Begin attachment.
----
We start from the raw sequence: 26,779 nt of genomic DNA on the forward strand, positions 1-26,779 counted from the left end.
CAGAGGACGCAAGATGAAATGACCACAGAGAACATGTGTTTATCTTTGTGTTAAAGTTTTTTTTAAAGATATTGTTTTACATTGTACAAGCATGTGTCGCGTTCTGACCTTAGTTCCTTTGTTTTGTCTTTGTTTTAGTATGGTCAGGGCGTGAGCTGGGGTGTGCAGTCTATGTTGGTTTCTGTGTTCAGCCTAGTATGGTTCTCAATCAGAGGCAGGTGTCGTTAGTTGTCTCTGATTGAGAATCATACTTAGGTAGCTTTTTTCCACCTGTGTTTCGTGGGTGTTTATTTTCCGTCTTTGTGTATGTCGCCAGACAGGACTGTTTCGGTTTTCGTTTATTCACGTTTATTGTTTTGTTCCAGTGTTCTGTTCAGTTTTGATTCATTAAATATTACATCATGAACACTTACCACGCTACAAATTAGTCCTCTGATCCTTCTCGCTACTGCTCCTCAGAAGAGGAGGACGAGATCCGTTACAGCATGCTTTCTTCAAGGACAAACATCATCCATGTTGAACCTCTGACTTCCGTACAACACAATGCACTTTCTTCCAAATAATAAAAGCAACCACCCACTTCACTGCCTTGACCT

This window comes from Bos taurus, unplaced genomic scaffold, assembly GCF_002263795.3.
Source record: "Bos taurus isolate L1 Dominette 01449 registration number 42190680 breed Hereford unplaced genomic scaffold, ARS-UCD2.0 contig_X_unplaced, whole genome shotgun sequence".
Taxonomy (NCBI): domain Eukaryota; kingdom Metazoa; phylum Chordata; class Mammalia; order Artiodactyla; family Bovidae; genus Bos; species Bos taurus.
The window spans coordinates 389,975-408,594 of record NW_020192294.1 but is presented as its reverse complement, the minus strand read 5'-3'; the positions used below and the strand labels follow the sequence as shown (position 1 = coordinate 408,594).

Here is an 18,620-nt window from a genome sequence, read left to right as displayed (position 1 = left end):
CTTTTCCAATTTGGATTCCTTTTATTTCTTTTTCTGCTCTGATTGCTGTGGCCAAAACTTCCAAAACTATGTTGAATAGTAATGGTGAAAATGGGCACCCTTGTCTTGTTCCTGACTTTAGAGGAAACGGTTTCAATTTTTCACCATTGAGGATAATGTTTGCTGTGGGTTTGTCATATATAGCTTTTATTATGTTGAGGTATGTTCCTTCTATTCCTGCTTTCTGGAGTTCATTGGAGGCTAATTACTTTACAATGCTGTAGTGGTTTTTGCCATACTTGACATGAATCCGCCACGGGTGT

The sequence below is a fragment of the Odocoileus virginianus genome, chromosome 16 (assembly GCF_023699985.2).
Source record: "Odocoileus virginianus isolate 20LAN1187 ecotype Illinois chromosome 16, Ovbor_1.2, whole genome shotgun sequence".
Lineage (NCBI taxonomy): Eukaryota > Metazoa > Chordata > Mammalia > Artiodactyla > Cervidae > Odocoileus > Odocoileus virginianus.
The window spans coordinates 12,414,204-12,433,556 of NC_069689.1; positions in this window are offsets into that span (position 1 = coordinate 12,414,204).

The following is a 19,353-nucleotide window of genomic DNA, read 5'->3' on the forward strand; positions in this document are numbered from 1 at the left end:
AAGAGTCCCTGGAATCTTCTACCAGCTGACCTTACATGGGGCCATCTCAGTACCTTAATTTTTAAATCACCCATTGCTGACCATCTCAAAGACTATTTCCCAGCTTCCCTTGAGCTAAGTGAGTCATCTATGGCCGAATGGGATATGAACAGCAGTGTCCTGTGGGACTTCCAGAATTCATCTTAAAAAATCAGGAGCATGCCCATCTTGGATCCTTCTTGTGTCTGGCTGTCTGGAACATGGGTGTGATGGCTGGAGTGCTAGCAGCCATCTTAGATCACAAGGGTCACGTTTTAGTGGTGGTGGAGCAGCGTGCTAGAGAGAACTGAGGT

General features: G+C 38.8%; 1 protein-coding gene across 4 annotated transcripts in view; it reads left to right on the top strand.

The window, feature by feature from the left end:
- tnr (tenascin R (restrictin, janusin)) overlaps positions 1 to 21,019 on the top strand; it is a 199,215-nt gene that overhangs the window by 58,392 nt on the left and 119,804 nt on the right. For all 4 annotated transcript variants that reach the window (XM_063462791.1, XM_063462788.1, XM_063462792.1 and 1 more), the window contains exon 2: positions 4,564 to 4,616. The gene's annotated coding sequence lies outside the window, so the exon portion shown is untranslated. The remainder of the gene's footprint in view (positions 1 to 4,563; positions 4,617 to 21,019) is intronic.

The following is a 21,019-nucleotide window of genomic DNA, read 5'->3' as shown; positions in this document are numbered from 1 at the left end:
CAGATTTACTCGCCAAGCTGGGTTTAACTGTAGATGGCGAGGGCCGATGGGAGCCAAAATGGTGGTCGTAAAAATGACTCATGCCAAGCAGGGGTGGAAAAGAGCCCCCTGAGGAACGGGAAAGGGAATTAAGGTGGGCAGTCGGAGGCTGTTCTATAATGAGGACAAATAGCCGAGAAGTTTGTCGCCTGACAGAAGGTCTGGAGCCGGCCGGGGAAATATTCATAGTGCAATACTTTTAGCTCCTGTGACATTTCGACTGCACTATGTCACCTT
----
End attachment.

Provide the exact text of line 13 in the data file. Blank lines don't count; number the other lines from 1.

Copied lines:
The following is a 19,353-nucleotide window of genomic DNA, read 5'->3' on the forward strand; positions in this document are numbered from 1 at the left end: